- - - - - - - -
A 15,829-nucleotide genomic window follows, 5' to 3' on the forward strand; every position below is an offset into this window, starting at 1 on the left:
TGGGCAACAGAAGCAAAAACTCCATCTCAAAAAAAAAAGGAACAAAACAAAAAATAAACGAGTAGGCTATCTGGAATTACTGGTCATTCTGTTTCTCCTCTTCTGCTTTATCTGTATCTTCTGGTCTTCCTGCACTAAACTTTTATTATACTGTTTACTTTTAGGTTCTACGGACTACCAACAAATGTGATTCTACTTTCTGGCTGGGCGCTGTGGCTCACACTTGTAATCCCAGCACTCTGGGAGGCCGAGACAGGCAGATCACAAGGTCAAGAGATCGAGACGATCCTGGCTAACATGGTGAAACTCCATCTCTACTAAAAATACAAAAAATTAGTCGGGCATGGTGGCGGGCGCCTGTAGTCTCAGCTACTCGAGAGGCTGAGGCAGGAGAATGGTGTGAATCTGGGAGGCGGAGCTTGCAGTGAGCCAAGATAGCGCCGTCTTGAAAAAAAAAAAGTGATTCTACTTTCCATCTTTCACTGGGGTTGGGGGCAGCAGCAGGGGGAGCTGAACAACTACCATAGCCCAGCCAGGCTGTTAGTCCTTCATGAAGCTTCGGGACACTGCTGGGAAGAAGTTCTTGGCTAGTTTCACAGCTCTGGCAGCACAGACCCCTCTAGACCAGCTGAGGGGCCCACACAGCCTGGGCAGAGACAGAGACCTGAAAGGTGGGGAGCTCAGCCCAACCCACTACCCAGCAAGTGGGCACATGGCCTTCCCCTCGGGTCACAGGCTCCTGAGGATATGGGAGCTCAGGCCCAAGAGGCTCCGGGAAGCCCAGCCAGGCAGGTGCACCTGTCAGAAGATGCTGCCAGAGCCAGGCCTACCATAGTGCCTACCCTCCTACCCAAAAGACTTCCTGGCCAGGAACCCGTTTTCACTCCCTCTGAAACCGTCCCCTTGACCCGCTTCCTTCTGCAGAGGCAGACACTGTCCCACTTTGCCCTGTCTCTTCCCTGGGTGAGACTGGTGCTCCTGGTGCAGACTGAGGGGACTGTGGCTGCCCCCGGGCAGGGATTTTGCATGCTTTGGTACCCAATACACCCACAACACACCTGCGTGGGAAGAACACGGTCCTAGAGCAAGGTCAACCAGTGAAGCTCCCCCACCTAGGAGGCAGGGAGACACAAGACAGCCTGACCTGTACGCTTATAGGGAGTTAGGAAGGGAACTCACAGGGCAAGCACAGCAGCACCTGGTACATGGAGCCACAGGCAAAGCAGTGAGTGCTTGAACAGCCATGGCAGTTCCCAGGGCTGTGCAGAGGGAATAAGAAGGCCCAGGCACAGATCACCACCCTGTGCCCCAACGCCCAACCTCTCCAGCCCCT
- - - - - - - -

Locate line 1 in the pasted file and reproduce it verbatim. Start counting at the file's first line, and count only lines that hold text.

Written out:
A 15,829-nucleotide genomic window follows, 5' to 3' on the forward strand; every position below is an offset into this window, starting at 1 on the left: